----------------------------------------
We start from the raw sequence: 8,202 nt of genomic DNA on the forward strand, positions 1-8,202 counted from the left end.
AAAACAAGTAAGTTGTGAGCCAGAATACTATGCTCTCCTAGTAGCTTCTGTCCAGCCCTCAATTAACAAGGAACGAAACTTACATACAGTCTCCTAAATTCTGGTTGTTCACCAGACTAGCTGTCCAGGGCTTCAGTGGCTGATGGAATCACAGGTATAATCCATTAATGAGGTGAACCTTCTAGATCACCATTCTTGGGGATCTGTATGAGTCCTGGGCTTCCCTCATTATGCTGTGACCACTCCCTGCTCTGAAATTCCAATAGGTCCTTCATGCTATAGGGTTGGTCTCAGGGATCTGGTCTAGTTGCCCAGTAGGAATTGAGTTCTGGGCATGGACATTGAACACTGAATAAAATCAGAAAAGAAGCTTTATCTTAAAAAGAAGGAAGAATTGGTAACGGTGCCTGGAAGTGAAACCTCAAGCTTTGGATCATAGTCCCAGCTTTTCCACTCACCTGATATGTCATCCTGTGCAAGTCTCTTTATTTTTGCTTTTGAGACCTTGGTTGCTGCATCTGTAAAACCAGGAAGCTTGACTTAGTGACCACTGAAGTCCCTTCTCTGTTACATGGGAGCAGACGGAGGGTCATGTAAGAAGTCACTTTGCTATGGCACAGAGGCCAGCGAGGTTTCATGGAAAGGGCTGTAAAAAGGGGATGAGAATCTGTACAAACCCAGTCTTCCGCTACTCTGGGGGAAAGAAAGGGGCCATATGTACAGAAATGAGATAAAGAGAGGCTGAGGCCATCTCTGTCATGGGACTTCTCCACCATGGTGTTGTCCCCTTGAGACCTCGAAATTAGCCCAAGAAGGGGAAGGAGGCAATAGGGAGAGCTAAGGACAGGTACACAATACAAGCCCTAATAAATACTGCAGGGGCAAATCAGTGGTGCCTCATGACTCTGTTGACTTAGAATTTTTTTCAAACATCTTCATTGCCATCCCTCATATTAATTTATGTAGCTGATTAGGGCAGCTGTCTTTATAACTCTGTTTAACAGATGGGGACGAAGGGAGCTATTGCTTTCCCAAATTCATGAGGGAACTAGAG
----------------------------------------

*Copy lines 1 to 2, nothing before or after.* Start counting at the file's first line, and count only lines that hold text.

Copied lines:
We start from the raw sequence: 8,202 nt of genomic DNA on the forward strand, positions 1-8,202 counted from the left end.
AAAACAAGTAAGTTGTGAGCCAGAATACTATGCTCTCCTAGTAGCTTCTGTCCAGCCCTCAATTAACAAGGAACGAAACTTACATACAGTCTCCTAAATTCTGGTTGTTCACCAGACTAGCTGTCCAGGGCTTCAGTGGCTGATGGAATCACAGGTATAATCCATTAATGAGGTGAACCTTCTAGATCACCATTCTTGGGGATCTGTATGAGTCCTGGGCTTCCCTCATTATGCTGTGACCACTCCCTGCTCTGAAATTCCAATAGGTCCTTCATGCTATAGGGTTGGTCTCAGGGATCTGGTCTAGTTGCCCAGTAGGAATTGAGTTCTGGGCATGGACATTGAACACTGAATAAAATCAGAAAAGAAGCTTTATCTTAAAAAGAAGGAAGAATTGGTAACGGTGCCTGGAAGTGAAACCTCAAGCTTTGGATCATAGTCCCAGCTTTTCCACTCACCTGATATGTCATCCTGTGCAAGTCTCTTTATTTTTGCTTTTGAGACCTTGGTTGCTGCATCTGTAAAACCAGGAAGCTTGACTTAGTGACCACTGAAGTCCCTTCTCTGTTACATGGGAGCAGACGGAGGGTCATGTAAGAAGTCACTTTGCTATGGCACAGAGGCCAGCGAGGTTTCATGGAAAGGGCTGTAAAAAGGGGATGAGAATCTGTACAAACCCAGTCTTCCGCTACTCTGGGGGAAAGAAAGGGGCCATATGTACAGAAATGAGATAAAGAGAGGCTGAGGCCATCTCTGTCATGGGACTTCTCCACCATGGTGTTGTCCCCTTGAGACCTCGAAATTAGCCCAAGAAGGGGAAGGAGGCAATAGGGAGAGCTAAGGACAGGTACACAATACAAGCCCTAATAAATACTGCAGGGGCAAATCAGTGGTGCCTCATGACTCTGTTGACTTAGAATTTTTTTCAAACATCTTCATTGCCATCCCTCATATTAATTTATGTAGCTGATTAGGGCAGCTGTCTTTATAACTCTGTTTAACAGATGGGGACGAAGGGAGCTATTGCTTTCCCAAATTCATGAGGGAACTAGAG